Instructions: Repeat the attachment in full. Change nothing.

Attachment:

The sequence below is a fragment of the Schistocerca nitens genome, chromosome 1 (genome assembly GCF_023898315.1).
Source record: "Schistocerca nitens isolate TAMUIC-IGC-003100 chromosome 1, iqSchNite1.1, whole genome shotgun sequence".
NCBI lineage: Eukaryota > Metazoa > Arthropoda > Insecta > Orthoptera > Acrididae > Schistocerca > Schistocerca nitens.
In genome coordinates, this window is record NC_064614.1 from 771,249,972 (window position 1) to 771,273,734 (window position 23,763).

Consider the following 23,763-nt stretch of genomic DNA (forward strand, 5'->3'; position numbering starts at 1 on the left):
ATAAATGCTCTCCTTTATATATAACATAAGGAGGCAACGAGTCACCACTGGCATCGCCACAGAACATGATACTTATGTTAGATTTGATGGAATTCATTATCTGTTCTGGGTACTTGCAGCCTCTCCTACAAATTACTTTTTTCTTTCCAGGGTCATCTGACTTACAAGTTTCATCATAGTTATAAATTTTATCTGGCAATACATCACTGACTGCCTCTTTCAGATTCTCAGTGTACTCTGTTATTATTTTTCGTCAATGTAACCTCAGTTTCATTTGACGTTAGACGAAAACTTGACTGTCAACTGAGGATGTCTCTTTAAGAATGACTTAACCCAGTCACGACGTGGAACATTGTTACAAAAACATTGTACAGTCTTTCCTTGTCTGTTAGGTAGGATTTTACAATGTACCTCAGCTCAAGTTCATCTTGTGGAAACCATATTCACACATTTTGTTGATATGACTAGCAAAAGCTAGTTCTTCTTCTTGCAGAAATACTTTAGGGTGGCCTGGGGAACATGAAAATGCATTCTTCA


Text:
The sequence below is a fragment of the Schistocerca nitens genome, chromosome 1 (genome assembly GCF_023898315.1).
Source record: "Schistocerca nitens isolate TAMUIC-IGC-003100 chromosome 1, iqSchNite1.1, whole genome shotgun sequence".
NCBI lineage: Eukaryota > Metazoa > Arthropoda > Insecta > Orthoptera > Acrididae > Schistocerca > Schistocerca nitens.
In genome coordinates, this window is record NC_064614.1 from 771,249,972 (window position 1) to 771,273,734 (window position 23,763).

Consider the following 23,763-nt stretch of genomic DNA (forward strand, 5'->3'; position numbering starts at 1 on the left):
ATAAATGCTCTCCTTTATATATAACATAAGGAGGCAACGAGTCACCACTGGCATCGCCACAGAACATGATACTTATGTTAGATTTGATGGAATTCATTATCTGTTCTGGGTACTTGCAGCCTCTCCTACAAATTACTTTTTTCTTTCCAGGGTCATCTGACTTACAAGTTTCATCATAGTTATAAATTTTATCTGGCAATACATCACTGACTGCCTCTTTCAGATTCTCAGTGTACTCTGTTATTATTTTTCGTCAATGTAACCTCAGTTTCATTTGACGTTAGACGAAAACTTGACTGTCAACTGAGGATGTCTCTTTAAGAATGACTTAACCCAGTCACGACGTGGAACATTGTTACAAAAACATTGTACAGTCTTTCCTTGTCTGTTAGGTAGGATTTTACAATGTACCTCAGCTCAAGTTCATCTTGTGGAAACCATATTCACACATTTTGTTGATATGACTAGCAAAAGCTAGTTCTTCTTCTTGCAGAAATACTTTAGGGTGGCCTGGGGAACATGAAAATGCATTCTTCA